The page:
In the Spotlight

West Coast Defenders … a fresh start for old trucks



Defenders are a bit like Marmite; you either love them or hate them and it would appear our cousins across the pond love them. These iconic vehicles recognised the world over sadly ceased production this year which has fuelled their demand more so, unfortunately also pushing thefts up by 70%. Older models are being purchased and lovingly restored which is what West Coast Defenders (WCD) based in Somerset are doing to help meet demand in the States.
Matt Perlman-wcd
Matt Perlman
Founder of the company Mathew Perlman from Chicago started WCD after friends kept browbeating him into selling them his personal cars, the first a Range Rover Classic and then his two following cars, Defenders. Realising the great interest these vehicles were creating in the USA coupled with the fact they had only been imported into the states from 1993 to 1997 Perlman came to England to source and prepare Defenders for export to an ever-growing American market.



Export to America is restricted to Classic vehicles only so the Defenders need to be a minimum of 25 years old and traditionally factory fitted without any modifications to meet the stringent import regulations, we have all heard about the crushing of defenders that failed to meet the criteria.
wcd-usPerlman and his team scour the planet to find rust free chassis and unmolested versions, a task in its self considering most folk like to upgrade everything from suspension to lights to snorkels because the Defender is so easy to work on and is great fun to play in, not to mention the great UK weather taking it’s toll on our treasured trucks, but there is reportedly 70% of the Defender production still in use today.



WCD locate the appropriate vehicles worldwide, 90, 110, 130, pick up, County etc. as requested through their ordering service, haul it into the Somerset workshop then start to work their magic by first stripping it back to its chassis, doing an over all inspection, adding a protective anti rust coating to the frame, then testing and repairing all that is required. Next the veteran Land Rover team replace all the nuts, rubbers and bolts inserting soundproofing and steel sills where necessary before shipping the Defenders to the port of Los Angeles for import to the US.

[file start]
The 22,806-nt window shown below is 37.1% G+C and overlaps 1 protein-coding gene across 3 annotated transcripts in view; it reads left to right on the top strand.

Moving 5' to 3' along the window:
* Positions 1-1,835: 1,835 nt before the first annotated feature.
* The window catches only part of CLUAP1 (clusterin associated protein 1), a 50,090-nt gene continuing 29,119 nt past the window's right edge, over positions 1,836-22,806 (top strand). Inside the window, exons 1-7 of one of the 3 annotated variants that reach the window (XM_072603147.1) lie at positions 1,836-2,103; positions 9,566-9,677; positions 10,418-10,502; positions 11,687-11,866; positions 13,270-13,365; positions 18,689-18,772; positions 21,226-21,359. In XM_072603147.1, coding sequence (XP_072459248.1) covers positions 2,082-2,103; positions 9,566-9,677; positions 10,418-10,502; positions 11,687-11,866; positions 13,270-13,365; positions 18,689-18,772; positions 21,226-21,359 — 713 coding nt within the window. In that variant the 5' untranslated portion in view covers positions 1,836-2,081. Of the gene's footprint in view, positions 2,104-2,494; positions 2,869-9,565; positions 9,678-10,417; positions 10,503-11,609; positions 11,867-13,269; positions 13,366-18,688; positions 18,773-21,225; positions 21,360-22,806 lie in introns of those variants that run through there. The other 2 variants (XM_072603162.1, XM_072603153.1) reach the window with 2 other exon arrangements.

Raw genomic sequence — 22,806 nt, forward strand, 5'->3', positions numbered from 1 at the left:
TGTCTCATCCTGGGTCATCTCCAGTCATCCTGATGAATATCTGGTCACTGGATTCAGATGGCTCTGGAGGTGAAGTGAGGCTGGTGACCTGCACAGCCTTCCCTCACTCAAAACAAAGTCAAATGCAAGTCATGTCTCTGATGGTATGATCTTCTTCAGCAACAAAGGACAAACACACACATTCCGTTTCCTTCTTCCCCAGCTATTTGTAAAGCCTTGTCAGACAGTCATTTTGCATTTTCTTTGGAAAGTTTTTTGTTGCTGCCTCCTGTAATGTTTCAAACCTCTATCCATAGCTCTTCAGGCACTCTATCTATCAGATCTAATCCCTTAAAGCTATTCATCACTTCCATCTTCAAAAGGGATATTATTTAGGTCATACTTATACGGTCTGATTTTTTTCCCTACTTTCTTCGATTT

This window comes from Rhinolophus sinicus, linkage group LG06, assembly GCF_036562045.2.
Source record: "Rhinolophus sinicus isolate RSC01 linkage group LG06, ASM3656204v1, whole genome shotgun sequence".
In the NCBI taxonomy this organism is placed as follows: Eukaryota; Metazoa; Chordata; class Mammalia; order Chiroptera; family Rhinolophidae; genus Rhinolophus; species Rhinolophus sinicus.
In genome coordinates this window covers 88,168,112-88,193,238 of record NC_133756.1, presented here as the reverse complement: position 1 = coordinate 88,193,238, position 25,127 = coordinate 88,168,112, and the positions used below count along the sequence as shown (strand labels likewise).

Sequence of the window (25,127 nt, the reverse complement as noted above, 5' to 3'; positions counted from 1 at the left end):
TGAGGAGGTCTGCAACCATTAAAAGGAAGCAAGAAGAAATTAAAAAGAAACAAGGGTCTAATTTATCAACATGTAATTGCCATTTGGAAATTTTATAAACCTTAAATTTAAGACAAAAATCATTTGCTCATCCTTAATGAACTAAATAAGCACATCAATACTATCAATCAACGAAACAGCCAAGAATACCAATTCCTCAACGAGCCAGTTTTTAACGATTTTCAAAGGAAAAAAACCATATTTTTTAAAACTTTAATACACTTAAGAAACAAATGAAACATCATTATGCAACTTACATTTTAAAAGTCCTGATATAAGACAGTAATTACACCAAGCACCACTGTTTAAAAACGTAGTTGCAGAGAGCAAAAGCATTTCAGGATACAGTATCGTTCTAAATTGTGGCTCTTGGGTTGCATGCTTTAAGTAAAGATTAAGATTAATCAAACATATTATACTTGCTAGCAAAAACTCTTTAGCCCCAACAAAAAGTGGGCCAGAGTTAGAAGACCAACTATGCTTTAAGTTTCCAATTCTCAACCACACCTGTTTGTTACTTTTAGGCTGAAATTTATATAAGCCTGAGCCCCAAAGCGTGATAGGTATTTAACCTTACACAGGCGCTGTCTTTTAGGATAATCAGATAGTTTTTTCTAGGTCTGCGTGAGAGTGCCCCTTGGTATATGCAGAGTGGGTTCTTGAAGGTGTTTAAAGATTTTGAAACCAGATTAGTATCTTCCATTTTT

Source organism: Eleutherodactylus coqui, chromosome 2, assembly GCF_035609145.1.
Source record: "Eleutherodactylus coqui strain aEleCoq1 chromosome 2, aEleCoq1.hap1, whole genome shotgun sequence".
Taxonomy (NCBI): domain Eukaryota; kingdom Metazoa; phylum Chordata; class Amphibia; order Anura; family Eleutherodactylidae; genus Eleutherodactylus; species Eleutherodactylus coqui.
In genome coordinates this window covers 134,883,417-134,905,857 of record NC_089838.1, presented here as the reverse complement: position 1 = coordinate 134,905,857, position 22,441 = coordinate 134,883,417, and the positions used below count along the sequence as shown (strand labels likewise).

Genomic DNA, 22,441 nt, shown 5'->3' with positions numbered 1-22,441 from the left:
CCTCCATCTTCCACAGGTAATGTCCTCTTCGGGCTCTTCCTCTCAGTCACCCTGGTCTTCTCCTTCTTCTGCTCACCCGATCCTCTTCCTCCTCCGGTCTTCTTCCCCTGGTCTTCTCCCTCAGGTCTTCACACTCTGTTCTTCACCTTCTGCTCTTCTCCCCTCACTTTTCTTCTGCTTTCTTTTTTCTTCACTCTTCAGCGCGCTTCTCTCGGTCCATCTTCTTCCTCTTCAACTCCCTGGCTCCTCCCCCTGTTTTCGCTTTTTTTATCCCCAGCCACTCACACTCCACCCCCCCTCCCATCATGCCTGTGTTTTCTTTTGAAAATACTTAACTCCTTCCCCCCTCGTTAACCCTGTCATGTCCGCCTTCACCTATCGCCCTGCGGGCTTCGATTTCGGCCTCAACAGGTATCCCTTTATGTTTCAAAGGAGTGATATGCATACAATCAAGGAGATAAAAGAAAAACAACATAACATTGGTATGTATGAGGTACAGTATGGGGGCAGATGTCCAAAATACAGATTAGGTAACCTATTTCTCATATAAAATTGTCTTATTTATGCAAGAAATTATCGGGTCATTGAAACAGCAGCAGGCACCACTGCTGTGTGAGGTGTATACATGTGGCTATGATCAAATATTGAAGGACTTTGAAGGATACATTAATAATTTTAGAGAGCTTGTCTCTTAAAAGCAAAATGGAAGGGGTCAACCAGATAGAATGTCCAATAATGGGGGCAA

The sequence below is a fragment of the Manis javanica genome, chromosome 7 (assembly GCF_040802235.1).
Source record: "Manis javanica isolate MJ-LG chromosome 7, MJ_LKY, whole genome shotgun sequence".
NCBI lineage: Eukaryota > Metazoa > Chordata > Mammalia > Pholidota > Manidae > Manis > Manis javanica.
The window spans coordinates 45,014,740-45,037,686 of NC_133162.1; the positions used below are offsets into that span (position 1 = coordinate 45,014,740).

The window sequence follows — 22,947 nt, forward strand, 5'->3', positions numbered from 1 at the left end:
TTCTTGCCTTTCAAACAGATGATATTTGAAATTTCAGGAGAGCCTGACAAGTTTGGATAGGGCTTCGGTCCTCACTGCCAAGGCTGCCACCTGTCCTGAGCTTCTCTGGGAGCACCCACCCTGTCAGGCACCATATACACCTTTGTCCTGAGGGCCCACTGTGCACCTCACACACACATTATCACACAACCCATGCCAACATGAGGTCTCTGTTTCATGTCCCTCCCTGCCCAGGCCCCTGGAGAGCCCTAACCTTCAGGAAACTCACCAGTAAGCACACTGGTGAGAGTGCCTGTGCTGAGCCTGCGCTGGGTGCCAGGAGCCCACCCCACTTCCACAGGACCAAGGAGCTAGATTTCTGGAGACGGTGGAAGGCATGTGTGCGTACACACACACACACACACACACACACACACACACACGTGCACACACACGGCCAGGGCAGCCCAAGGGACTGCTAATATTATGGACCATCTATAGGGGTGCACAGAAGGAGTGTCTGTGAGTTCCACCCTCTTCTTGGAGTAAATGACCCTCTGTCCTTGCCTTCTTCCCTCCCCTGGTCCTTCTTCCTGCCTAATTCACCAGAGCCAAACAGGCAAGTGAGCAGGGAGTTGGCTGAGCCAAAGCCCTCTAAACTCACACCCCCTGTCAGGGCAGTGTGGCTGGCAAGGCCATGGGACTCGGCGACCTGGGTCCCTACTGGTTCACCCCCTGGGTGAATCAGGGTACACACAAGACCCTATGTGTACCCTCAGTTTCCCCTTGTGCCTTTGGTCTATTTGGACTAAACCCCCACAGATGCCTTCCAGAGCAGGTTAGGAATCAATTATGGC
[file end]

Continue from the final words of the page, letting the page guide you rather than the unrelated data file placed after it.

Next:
Once in LA the Defenders go to the depot for a Stars and Stripes upgrade to meet their WCD basic luxury spec. Electrics are upgraded to include LED lights front and back, a reversing camera, electric windows and locks, air-con, Sat Nav and of course a Bluetooth stereo. Auto boxes are an option too, even leather seats if the customer  so chooses. Engines are upgraded to an American 4 litre – V8 from the old all-aluminium Buick dating back to the 1960’s producing 182 of horsepower and 233 lbs ft of torque to keep up with modern speed requirements although acceleration is still not worth measuring and obviously the engine and tyre noise is still evident but then that is part of the appeal of a classic car, and as Defenders have coined the moto ‘you can go fast but I can go anywhere’ it’s nice to see these American Imports have kept true to the Defenders purpose, an off roader, but with WCD fitting stiff springs and dampers road handling can be improved too. The whole process can take from 7 to 10 months of TLC to meet the required specifications.
Of course Perlman beats off comments from the purists claiming his use of dash arrangement and interior are not original by highlighting that he uses the best from a rich 7 decades of history of the defender, preferring the 1980’s dash and the 1970’s plastic switchgear and centre consoles despite the age of the particular car.
But of course one of the endearing factors of the Defender is it hasn’t changed shape for most of its production life making it hard to decipher an age or even the ‘class’ of it’s owner.
The Defender will continue to be loved and desired for a few more decades to come we think …


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